How to become a superhero

Just like my earlier post on writing a bestselling romance novel, this a post I made on the interweb a while ago that made me chuckle(1) so I thought I’d republish it here.

About the time that the Will Smith film Hancock had come out I had started thinking around how a character might go about trying to develop superpowers. I never did anything with the premise, unless you count this little “article” here.

Hope you like it. Regular service resumes soon!

(1) Travel to a community of weaklings so that you appear powerful by comparison.

Classic example:
Superman

aka:
the big-fish-in-a-small-pond approach

cons:
– may involve difficult travel arrangements, especially to other galaxies
– no true powers gained… super only by comparison, so less fulfilling

notes:
can be obtained in practice by being a primary school teacher, with powers such as
– being taller and stronger
– basic maths and spelling
– able to control bladder movements

(2) Bitten by a radioactive animal, with powers derived from traits of animal used.

Classic example:
Spiderman

aka:
the what-doesn’t-kill-you-makes-you-stronger approach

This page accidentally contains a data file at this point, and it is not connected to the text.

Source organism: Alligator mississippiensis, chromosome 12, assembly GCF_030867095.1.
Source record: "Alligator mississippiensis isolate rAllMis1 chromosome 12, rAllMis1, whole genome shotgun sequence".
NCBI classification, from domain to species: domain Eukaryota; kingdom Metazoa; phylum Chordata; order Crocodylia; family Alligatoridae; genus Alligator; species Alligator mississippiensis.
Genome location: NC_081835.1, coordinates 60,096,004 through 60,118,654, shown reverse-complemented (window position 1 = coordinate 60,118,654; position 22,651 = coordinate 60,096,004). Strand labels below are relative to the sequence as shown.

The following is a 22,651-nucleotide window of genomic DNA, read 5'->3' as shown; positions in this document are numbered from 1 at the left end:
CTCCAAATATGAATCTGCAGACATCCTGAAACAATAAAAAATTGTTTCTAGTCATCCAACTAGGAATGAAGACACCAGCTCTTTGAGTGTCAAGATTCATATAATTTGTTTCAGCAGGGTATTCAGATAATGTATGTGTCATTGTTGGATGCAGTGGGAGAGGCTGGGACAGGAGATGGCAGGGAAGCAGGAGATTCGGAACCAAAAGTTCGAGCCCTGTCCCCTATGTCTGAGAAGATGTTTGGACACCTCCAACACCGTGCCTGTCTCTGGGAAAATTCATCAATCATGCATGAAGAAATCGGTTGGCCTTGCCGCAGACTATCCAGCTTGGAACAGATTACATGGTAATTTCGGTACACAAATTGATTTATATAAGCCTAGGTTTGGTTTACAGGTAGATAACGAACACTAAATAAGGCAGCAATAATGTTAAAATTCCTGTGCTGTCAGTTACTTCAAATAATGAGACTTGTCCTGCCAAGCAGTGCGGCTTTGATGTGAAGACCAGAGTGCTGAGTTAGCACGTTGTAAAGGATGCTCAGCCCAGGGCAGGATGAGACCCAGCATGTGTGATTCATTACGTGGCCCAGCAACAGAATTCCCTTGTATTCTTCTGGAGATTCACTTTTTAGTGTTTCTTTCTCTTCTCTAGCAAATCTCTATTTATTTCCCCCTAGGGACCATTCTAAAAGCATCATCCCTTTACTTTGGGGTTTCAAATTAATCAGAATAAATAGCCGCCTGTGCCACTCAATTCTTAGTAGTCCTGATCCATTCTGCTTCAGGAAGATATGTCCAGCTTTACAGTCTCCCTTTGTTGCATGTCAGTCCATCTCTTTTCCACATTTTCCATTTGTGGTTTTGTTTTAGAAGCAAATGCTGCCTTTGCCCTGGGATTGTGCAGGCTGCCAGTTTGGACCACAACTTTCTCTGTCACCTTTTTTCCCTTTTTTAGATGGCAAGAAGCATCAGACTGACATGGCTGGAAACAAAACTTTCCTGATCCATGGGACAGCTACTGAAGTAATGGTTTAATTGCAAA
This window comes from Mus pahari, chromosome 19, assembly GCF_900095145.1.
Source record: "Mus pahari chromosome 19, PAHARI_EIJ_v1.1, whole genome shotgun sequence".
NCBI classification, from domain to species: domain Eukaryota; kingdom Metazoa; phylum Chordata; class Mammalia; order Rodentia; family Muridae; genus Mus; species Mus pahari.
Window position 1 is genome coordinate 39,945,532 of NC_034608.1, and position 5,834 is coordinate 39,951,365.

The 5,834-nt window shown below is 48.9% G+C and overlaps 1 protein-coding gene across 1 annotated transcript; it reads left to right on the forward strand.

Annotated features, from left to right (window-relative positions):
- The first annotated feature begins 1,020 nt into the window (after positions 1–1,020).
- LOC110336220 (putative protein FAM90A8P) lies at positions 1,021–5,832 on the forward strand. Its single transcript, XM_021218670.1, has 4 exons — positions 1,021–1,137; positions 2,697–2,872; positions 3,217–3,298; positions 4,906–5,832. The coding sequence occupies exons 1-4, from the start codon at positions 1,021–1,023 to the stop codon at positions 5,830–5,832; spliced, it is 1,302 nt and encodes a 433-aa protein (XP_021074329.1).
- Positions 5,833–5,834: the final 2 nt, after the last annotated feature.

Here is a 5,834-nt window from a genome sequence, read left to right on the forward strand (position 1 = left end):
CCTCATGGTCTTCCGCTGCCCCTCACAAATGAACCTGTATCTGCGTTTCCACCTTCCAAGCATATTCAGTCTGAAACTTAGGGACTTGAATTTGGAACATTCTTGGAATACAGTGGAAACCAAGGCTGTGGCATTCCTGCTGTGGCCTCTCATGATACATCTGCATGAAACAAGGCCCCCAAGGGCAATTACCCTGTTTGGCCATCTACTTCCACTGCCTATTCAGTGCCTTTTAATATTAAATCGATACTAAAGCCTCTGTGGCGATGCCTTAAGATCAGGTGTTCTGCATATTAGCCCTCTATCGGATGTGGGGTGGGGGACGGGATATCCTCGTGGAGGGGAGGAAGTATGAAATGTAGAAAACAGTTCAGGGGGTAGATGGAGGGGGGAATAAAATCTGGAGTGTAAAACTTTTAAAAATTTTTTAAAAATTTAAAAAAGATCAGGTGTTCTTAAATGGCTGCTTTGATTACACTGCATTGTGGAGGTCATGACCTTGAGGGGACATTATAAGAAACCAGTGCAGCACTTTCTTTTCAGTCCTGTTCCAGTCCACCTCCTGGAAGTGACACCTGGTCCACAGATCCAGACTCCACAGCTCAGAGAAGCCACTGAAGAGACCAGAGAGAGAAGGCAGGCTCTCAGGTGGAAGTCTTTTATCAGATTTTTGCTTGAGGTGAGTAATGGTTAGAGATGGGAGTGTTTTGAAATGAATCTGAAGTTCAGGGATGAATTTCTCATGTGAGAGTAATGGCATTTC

cons:
– may kill you
– long term effects untested; may cause cancer

notes: 
some animals are more impressive than others
– spider – climb walls; sling webs; “spidey-sense”
– snake – silent movement; lightning reflexes; saliva causes paralysis
– komodo dragon – ability to withstand many kinds of bacteria; bad breath

(3) Use of extensive R&D budget to develop technological superiority.

Classic example:
Batman

aka:
US foreign policy

cons:
– vulnerable whilst in ‘alter ego’ mode
– speeding tickets; parking tickets; prosecution under the Dangerous Weapons Act
– requires secret lair for storage; may impact home insurance premiums

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(1) – Yes, I’m aware I’m the only person it made chuckle.

Photo lifted from the Flickr page of Brett Jordan